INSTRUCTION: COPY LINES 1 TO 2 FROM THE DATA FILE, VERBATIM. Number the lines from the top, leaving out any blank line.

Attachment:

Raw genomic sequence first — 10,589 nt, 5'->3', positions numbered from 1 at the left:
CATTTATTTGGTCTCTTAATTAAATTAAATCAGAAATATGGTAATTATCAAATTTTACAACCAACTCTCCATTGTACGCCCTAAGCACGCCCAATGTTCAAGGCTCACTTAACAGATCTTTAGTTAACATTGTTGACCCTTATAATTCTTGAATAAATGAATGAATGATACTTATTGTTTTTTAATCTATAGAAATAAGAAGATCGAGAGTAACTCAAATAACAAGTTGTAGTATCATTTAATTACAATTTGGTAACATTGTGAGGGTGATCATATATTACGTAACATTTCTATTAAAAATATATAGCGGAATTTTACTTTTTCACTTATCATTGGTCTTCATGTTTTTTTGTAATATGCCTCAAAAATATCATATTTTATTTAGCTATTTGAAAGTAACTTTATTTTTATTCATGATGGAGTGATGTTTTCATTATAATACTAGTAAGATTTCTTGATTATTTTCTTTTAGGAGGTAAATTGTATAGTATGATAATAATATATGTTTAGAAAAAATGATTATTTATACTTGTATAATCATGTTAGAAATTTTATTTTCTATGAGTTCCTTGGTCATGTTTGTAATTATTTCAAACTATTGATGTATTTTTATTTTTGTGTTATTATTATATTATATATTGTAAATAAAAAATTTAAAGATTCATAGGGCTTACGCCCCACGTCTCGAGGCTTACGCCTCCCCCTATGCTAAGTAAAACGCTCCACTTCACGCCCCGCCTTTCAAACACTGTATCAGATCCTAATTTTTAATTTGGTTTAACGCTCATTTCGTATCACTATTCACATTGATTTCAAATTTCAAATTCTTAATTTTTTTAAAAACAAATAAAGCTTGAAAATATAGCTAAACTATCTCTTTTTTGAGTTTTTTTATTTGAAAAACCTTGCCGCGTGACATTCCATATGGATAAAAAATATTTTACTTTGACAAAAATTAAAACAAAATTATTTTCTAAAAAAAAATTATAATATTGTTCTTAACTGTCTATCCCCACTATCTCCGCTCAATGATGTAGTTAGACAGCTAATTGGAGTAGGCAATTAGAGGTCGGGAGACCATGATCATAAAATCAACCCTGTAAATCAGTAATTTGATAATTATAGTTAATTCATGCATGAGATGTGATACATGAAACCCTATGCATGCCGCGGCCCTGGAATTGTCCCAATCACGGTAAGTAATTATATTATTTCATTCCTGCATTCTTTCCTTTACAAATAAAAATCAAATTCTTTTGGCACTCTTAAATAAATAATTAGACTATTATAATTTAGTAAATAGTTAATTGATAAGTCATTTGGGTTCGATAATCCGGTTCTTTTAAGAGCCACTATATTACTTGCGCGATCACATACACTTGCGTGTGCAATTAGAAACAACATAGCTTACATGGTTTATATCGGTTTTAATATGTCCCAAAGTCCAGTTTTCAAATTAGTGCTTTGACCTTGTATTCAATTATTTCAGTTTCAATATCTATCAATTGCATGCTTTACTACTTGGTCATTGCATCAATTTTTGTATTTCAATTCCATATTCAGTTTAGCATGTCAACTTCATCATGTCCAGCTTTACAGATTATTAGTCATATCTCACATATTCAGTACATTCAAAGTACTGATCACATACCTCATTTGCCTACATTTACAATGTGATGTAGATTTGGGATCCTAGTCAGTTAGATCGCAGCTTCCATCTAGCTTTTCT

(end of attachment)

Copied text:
Raw genomic sequence first — 10,589 nt, 5'->3', positions numbered from 1 at the left:
CATTTATTTGGTCTCTTAATTAAATTAAATCAGAAATATGGTAATTATCAAATTTTACAACCAACTCTCCATTGTACGCCCTAAGCACGCCCAATGTTCAAGGCTCACTTAACAGATCTTTAGTTAACATTGTTGACCCTTATAATTCTTGAATAAATGAATGAATGATACTTATTGTTTTTTAATCTATAGAAATAAGAAGATCGAGAGTAACTCAAATAACAAGTTGTAGTATCATTTAATTACAATTTGGTAACATTGTGAGGGTGATCATATATTACGTAACATTTCTATTAAAAATATATAGCGGAATTTTACTTTTTCACTTATCATTGGTCTTCATGTTTTTTTGTAATATGCCTCAAAAATATCATATTTTATTTAGCTATTTGAAAGTAACTTTATTTTTATTCATGATGGAGTGATGTTTTCATTATAATACTAGTAAGATTTCTTGATTATTTTCTTTTAGGAGGTAAATTGTATAGTATGATAATAATATATGTTTAGAAAAAATGATTATTTATACTTGTATAATCATGTTAGAAATTTTATTTTCTATGAGTTCCTTGGTCATGTTTGTAATTATTTCAAACTATTGATGTATTTTTATTTTTGTGTTATTATTATATTATATATTGTAAATAAAAAATTTAAAGATTCATAGGGCTTACGCCCCACGTCTCGAGGCTTACGCCTCCCCCTATGCTAAGTAAAACGCTCCACTTCACGCCCCGCCTTTCAAACACTGTATCAGATCCTAATTTTTAATTTGGTTTAACGCTCATTTCGTATCACTATTCACATTGATTTCAAATTTCAAATTCTTAATTTTTTTAAAAACAAATAAAGCTTGAAAATATAGCTAAACTATCTCTTTTTTGAGTTTTTTTATTTGAAAAACCTTGCCGCGTGACATTCCATATGGATAAAAAATATTTTACTTTGACAAAAATTAAAACAAAATTATTTTCTAAAAAAAAATTATAATATTGTTCTTAACTGTCTATCCCCACTATCTCCGCTCAATGATGTAGTTAGACAGCTAATTGGAGTAGGCAATTAGAGGTCGGGAGACCATGATCATAAAATCAACCCTGTAAATCAGTAATTTGATAATTATAGTTAATTCATGCATGAGATGTGATACATGAAACCCTATGCATGCCGCGGCCCTGGAATTGTCCCAATCACGGTAAGTAATTATATTATTTCATTCCTGCATTCTTTCCTTTACAAATAAAAATCAAATTCTTTTGGCACTCTTAAATAAATAATTAGACTATTATAATTTAGTAAATAGTTAATTGATAAGTCATTTGGGTTCGATAATCCGGTTCTTTTAAGAGCCACTATATTACTTGCGCGATCACATACACTTGCGTGTGCAATTAGAAACAACATAGCTTACATGGTTTATATCGGTTTTAATATGTCCCAAAGTCCAGTTTTCAAATTAGTGCTTTGACCTTGTATTCAATTATTTCAGTTTCAATATCTATCAATTGCATGCTTTACTACTTGGTCATTGCATCAATTTTTGTATTTCAATTCCATATTCAGTTTAGCATGTCAACTTCATCATGTCCAGCTTTACAGATTATTAGTCATATCTCACATATTCAGTACATTCAAAGTACTGATCACATACCTCATTTGCCTACATTTACAATGTGATGTAGATTTGGGATCCTAGTCAGTTAGATCGCAGCTTCCATCTAGCTTTTCT